Is Singleness an Advantage or Disadvantage in Ministry?
- 2005 12 Sep
A friend sent me a magazine focused on a health problem she and I once had. I was surprised that an entire publication was devoted to the topic, for it's not life threatening. But I was even more struck by a thread that ran through every article: The writers seemed to define themselves by this problem. And I couldn't stop thinking, "It just doesn't have to be that way."
This is true for every circumstance in life. We don't have to allow any situation to define us. Better to let our relationship with God define us. Yet we singles sometimes do what the writers of that magazine did: We allow our circumstances to determine - and often hinder - our effectiveness.
There's no escaping it: Your response to your singleness matters in ministry. That response will influence your effectiveness in the Kingdom, for we "train" people how to treat us by the way we treat our circumstances.
If I view my singleness as God's punishment, an ailment that needs to be "healed," or a season in which I am just killing time, or as a barrier to ministry, people will view it - and eventually me - in that way.
If I permit my singleness to define me, my friends will never look beyond the label either. If I'm not confident of who I am in Christ and what He can do through me as His daughter - married or not - others will not see it. And my ministry will be limited by the limits I have set for myself.
Granted, there are definite disadvantages to being single in women's ministry and limits beyond your control. For one, if you have never been married, you can't teach from experience on marriage and family issues - which means you must measure your words on those topics so your credibility isn't questioned. And yes, certain people may be so biased against singles that they try to detour your ministry. But I've found that, most of the time, if I don't treat my marital status as a hindrance, others don't either.
You can minimize any disadvantages by seeking to compensate for the differences in life experience. That happens by:
• Devoting yourself to your heavenly Husband and Provider
• Spending time in the Word (so that whatever you say about relationships echoes what God says about relationships)
• Studying up on the topic through books and videos and conversations with married people so that you have others' experiences to draw on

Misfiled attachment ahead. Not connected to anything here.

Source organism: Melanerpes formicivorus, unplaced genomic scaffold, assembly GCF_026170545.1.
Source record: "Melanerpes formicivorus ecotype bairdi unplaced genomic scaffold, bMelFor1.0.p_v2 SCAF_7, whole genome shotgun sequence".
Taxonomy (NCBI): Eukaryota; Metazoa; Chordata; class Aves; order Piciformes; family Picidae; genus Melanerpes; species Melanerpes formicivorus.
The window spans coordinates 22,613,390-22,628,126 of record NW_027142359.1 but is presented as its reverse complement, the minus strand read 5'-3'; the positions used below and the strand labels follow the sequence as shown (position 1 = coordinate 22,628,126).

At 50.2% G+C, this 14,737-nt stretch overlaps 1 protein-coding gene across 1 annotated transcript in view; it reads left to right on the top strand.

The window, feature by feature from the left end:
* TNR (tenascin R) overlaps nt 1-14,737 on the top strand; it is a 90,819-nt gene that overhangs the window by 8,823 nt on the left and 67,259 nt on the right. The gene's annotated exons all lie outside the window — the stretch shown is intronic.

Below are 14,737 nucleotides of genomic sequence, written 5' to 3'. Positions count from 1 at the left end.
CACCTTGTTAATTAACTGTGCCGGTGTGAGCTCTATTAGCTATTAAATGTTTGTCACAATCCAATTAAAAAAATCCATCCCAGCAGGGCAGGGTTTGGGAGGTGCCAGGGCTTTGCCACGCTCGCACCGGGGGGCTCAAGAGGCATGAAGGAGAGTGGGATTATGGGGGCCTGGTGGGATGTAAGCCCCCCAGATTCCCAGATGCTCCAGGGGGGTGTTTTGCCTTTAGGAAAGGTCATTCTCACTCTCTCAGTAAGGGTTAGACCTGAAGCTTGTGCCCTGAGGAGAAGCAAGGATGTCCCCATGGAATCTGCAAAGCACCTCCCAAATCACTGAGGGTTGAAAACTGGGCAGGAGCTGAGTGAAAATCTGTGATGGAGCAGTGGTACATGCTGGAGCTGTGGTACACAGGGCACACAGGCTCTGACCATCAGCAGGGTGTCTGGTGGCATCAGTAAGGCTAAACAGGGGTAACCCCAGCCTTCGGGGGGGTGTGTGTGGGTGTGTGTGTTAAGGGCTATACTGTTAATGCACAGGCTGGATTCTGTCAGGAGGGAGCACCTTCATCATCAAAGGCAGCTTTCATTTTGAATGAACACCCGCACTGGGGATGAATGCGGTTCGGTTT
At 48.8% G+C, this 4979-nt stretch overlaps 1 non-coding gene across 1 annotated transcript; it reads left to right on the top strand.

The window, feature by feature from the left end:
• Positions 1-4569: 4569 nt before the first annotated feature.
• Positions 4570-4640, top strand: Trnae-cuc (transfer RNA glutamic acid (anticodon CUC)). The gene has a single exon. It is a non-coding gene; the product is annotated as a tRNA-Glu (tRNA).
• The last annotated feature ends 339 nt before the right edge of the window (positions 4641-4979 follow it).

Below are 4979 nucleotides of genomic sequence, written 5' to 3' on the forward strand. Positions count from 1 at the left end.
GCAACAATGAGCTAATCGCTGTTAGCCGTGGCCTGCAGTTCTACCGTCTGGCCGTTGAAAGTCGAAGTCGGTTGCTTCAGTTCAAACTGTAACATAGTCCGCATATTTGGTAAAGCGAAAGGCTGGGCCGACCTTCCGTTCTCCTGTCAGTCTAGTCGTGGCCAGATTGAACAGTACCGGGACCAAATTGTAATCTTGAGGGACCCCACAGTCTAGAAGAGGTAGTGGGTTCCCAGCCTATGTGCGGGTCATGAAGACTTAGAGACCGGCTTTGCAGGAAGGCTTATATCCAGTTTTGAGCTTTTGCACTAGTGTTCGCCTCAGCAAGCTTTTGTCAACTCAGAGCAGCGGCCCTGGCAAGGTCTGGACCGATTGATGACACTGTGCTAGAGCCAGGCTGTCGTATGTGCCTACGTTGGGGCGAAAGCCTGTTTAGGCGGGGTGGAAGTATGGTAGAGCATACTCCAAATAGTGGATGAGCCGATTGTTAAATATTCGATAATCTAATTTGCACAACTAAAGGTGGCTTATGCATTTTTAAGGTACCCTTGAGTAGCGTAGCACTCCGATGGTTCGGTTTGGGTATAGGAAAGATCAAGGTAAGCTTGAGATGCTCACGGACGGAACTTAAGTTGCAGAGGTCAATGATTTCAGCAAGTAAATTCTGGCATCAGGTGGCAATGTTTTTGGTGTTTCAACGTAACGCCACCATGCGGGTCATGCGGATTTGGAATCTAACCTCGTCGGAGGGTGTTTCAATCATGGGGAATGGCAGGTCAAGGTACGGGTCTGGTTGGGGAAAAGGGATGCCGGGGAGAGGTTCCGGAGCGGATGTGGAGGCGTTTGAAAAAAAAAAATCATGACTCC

• Processing your own relationships and recognizing the truths that are inherent in all relationships
• Not limiting yourself to friendships with singles, but rather, getting to know women in different stages of life per Titus 2
Beyond all that, you can choose to view your singleness the way God does: as your greatest gift to others, and thus, to Him (see 1 Corinthians 7). I've learned to walk in that truth, because when I pled with God at age 32 to give me a purpose in my singleness, His answer was "ministry:" pouring myself out for others.
Ministry is our primary calling no matter our circumstances. We single women need to view this time of life as our best opportunity for wide impact. Not because we necessarily have more free time, as people often mistakenly think, but because we have more freedom, a freedom that should be stewarded wisely.
Our independence as singles permits us a unique opportunity to influence every realm right now. Now is the time to:
• Help raise up the younger generation as adopted aunts.
• Serve as mother's helpers to the women around us.
• Mentor those with whom we work and live.
• Reach out to the unsaved.
• Be a bridge between the married and single women in our churches.
If you think about it, who better than the single to quietly show marrieds that our common ground is in God rather than in gift registries and strollers? Who better than singles to exemplify to singles how meaningful a life of ministry can be?
On a personal level - and this is perhaps what's most amazing - the differences between me and the married women in my church dissolve whenever I combine a ministry attitude toward my singleness with a servant's heart and hands. The women stop viewing me as "single," and start treating me as a peer - a woman just like them.
Consequently, when I do venture into marriage territory as a teacher or counselor, God's truth shines through. Not because I have lived the life myself, but because He is speaking through me as I minister in His church to His daughters. And that is never a hindrance.
Kris Bearss is an author, veteran speaker, mentor and Bible teacher who directs the discipleship and women's ministry areas at her church, Trinity: A Bible Fellowship, in Thompson's Station, Tennessee. She is also the editorial director at Integrity Publishers in Nashville.
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